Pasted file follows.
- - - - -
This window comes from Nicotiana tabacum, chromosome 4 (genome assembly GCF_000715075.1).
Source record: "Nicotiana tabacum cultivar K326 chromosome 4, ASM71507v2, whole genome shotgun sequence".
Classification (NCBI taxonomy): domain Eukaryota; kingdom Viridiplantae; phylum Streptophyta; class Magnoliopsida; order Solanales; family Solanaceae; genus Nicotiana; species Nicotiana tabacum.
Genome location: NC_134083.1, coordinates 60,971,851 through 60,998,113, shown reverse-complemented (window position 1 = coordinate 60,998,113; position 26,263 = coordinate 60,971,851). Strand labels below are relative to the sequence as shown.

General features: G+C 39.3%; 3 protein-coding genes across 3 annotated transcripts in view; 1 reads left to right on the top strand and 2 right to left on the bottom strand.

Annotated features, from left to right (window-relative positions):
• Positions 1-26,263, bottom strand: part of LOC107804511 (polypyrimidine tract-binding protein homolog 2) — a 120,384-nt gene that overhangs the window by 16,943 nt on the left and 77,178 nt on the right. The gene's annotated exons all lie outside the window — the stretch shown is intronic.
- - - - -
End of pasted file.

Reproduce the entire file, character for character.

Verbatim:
This window comes from Nicotiana tabacum, chromosome 4 (genome assembly GCF_000715075.1).
Source record: "Nicotiana tabacum cultivar K326 chromosome 4, ASM71507v2, whole genome shotgun sequence".
Classification (NCBI taxonomy): domain Eukaryota; kingdom Viridiplantae; phylum Streptophyta; class Magnoliopsida; order Solanales; family Solanaceae; genus Nicotiana; species Nicotiana tabacum.
Genome location: NC_134083.1, coordinates 60,971,851 through 60,998,113, shown reverse-complemented (window position 1 = coordinate 60,998,113; position 26,263 = coordinate 60,971,851). Strand labels below are relative to the sequence as shown.

General features: G+C 39.3%; 3 protein-coding genes across 3 annotated transcripts in view; 1 reads left to right on the top strand and 2 right to left on the bottom strand.

Annotated features, from left to right (window-relative positions):
• Positions 1-26,263, bottom strand: part of LOC107804511 (polypyrimidine tract-binding protein homolog 2) — a 120,384-nt gene that overhangs the window by 16,943 nt on the left and 77,178 nt on the right. The gene's annotated exons all lie outside the window — the stretch shown is intronic.